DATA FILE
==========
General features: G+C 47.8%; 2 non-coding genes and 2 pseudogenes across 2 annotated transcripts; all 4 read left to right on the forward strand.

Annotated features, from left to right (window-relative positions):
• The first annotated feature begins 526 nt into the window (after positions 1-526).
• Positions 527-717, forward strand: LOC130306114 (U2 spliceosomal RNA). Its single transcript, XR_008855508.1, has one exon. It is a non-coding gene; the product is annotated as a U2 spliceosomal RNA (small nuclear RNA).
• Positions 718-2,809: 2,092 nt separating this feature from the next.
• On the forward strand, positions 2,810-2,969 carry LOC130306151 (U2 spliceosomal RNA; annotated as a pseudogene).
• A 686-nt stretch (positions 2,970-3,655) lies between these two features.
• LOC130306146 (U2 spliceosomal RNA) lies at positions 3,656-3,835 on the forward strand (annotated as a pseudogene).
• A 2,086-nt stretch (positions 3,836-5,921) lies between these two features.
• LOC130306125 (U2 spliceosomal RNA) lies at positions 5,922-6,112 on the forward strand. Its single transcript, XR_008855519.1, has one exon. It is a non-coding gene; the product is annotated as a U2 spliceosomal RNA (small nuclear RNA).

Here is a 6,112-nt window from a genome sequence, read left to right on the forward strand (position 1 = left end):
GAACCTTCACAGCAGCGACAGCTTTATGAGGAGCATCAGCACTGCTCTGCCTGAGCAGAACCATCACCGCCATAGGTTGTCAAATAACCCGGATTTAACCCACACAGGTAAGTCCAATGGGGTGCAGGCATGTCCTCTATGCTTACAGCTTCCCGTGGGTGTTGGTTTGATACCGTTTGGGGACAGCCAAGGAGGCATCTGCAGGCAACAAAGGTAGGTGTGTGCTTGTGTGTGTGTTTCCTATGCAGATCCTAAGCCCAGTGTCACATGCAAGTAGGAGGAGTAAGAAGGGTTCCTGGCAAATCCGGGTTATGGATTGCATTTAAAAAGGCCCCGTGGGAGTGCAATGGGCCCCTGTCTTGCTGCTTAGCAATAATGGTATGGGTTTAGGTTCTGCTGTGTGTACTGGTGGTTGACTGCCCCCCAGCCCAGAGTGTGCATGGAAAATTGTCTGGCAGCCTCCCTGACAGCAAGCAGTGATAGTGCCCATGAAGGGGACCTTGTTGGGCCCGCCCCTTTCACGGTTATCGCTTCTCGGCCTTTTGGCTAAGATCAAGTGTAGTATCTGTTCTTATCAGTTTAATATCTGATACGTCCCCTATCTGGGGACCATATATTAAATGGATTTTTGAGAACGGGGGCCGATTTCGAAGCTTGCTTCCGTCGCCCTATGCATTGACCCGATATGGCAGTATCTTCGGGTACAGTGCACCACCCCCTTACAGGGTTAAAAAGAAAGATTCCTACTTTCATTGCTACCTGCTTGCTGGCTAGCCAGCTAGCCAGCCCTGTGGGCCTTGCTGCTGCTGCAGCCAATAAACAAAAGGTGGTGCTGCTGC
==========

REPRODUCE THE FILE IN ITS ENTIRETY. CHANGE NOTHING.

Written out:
General features: G+C 47.8%; 2 non-coding genes and 2 pseudogenes across 2 annotated transcripts; all 4 read left to right on the forward strand.

Annotated features, from left to right (window-relative positions):
• The first annotated feature begins 526 nt into the window (after positions 1-526).
• Positions 527-717, forward strand: LOC130306114 (U2 spliceosomal RNA). Its single transcript, XR_008855508.1, has one exon. It is a non-coding gene; the product is annotated as a U2 spliceosomal RNA (small nuclear RNA).
• Positions 718-2,809: 2,092 nt separating this feature from the next.
• On the forward strand, positions 2,810-2,969 carry LOC130306151 (U2 spliceosomal RNA; annotated as a pseudogene).
• A 686-nt stretch (positions 2,970-3,655) lies between these two features.
• LOC130306146 (U2 spliceosomal RNA) lies at positions 3,656-3,835 on the forward strand (annotated as a pseudogene).
• A 2,086-nt stretch (positions 3,836-5,921) lies between these two features.
• LOC130306125 (U2 spliceosomal RNA) lies at positions 5,922-6,112 on the forward strand. Its single transcript, XR_008855519.1, has one exon. It is a non-coding gene; the product is annotated as a U2 spliceosomal RNA (small nuclear RNA).

Here is a 6,112-nt window from a genome sequence, read left to right on the forward strand (position 1 = left end):
GAACCTTCACAGCAGCGACAGCTTTATGAGGAGCATCAGCACTGCTCTGCCTGAGCAGAACCATCACCGCCATAGGTTGTCAAATAACCCGGATTTAACCCACACAGGTAAGTCCAATGGGGTGCAGGCATGTCCTCTATGCTTACAGCTTCCCGTGGGTGTTGGTTTGATACCGTTTGGGGACAGCCAAGGAGGCATCTGCAGGCAACAAAGGTAGGTGTGTGCTTGTGTGTGTGTTTCCTATGCAGATCCTAAGCCCAGTGTCACATGCAAGTAGGAGGAGTAAGAAGGGTTCCTGGCAAATCCGGGTTATGGATTGCATTTAAAAAGGCCCCGTGGGAGTGCAATGGGCCCCTGTCTTGCTGCTTAGCAATAATGGTATGGGTTTAGGTTCTGCTGTGTGTACTGGTGGTTGACTGCCCCCCAGCCCAGAGTGTGCATGGAAAATTGTCTGGCAGCCTCCCTGACAGCAAGCAGTGATAGTGCCCATGAAGGGGACCTTGTTGGGCCCGCCCCTTTCACGGTTATCGCTTCTCGGCCTTTTGGCTAAGATCAAGTGTAGTATCTGTTCTTATCAGTTTAATATCTGATACGTCCCCTATCTGGGGACCATATATTAAATGGATTTTTGAGAACGGGGGCCGATTTCGAAGCTTGCTTCCGTCGCCCTATGCATTGACCCGATATGGCAGTATCTTCGGGTACAGTGCACCACCCCCTTACAGGGTTAAAAAGAAAGATTCCTACTTTCATTGCTACCTGCTTGCTGGCTAGCCAGCTAGCCAGCCCTGTGGGCCTTGCTGCTGCTGCAGCCAATAAACAAAAGGTGGTGCTGCTGC